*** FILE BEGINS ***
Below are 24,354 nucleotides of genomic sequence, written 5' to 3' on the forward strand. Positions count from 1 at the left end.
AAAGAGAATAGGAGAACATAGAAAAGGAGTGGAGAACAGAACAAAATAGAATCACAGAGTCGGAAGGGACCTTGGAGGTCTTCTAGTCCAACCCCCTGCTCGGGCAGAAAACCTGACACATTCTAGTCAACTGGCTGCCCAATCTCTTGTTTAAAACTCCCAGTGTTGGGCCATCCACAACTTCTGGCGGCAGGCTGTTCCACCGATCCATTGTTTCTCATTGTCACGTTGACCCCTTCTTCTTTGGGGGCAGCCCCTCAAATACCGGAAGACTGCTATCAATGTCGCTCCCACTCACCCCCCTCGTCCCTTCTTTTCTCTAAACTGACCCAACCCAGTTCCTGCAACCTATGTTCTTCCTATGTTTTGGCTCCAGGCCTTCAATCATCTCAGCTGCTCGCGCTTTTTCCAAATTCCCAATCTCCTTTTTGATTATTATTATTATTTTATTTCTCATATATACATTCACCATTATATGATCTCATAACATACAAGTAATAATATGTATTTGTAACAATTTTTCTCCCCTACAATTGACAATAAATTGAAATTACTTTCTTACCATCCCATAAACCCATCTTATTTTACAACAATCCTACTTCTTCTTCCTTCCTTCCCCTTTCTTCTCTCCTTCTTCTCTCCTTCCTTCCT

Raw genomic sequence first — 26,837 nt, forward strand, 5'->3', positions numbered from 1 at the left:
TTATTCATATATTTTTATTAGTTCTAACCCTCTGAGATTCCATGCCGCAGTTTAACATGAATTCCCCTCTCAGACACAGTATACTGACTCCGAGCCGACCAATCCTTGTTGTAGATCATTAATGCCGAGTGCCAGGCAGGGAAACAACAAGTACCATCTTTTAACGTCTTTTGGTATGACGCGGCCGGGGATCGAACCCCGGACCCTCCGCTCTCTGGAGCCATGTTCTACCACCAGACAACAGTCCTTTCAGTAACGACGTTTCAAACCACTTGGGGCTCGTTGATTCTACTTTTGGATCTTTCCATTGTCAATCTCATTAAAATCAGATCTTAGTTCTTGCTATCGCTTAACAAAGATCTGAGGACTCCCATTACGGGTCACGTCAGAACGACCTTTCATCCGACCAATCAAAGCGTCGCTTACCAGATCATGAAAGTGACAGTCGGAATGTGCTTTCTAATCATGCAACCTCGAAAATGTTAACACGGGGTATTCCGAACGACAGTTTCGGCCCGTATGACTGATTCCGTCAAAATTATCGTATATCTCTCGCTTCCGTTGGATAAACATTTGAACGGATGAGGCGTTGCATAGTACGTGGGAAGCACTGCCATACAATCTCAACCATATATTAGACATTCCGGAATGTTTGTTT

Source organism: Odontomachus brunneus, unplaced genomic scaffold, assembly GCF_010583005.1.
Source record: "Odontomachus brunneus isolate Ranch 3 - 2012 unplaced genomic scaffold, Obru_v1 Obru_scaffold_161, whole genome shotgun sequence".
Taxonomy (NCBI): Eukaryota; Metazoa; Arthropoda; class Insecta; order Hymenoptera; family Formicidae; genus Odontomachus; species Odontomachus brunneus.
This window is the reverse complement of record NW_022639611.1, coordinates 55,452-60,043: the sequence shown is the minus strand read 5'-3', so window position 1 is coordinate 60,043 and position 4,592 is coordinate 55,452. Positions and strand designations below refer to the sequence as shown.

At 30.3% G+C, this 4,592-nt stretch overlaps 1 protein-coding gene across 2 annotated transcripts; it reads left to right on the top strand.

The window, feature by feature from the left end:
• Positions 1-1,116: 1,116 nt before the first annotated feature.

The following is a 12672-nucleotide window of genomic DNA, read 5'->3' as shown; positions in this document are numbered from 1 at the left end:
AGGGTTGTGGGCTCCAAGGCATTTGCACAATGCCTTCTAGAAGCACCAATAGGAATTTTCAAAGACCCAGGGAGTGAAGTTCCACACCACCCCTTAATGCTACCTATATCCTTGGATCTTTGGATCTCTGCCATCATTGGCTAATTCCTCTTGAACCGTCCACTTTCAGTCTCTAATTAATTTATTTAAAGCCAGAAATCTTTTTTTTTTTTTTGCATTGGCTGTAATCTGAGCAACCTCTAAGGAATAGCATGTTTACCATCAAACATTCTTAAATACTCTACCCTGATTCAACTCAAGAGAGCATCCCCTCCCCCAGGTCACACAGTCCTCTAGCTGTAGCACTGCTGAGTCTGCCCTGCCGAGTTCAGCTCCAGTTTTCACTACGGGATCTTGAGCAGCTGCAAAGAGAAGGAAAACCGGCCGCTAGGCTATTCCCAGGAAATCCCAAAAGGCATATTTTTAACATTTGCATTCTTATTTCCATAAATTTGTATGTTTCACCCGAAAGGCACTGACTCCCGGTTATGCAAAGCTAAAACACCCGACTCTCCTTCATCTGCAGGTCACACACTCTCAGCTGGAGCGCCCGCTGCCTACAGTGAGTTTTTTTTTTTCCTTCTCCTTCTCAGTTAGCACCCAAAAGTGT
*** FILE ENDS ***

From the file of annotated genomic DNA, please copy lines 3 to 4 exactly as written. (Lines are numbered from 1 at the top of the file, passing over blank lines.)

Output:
Raw genomic sequence first — 26,837 nt, forward strand, 5'->3', positions numbered from 1 at the left:
TTATTCATATATTTTTATTAGTTCTAACCCTCTGAGATTCCATGCCGCAGTTTAACATGAATTCCCCTCTCAGACACAGTATACTGACTCCGAGCCGACCAATCCTTGTTGTAGATCATTAATGCCGAGTGCCAGGCAGGGAAACAACAAGTACCATCTTTTAACGTCTTTTGGTATGACGCGGCCGGGGATCGAACCCCGGACCCTCCGCTCTCTGGAGCCATGTTCTACCACCAGACAACAGTCCTTTCAGTAACGACGTTTCAAACCACTTGGGGCTCGTTGATTCTACTTTTGGATCTTTCCATTGTCAATCTCATTAAAATCAGATCTTAGTTCTTGCTATCGCTTAACAAAGATCTGAGGACTCCCATTACGGGTCACGTCAGAACGACCTTTCATCCGACCAATCAAAGCGTCGCTTACCAGATCATGAAAGTGACAGTCGGAATGTGCTTTCTAATCATGCAACCTCGAAAATGTTAACACGGGGTATTCCGAACGACAGTTTCGGCCCGTATGACTGATTCCGTCAAAATTATCGTATATCTCTCGCTTCCGTTGGATAAACATTTGAACGGATGAGGCGTTGCATAGTACGTGGGAAGCACTGCCATACAATCTCAACCATATATTAGACATTCCGGAATGTTTGTTT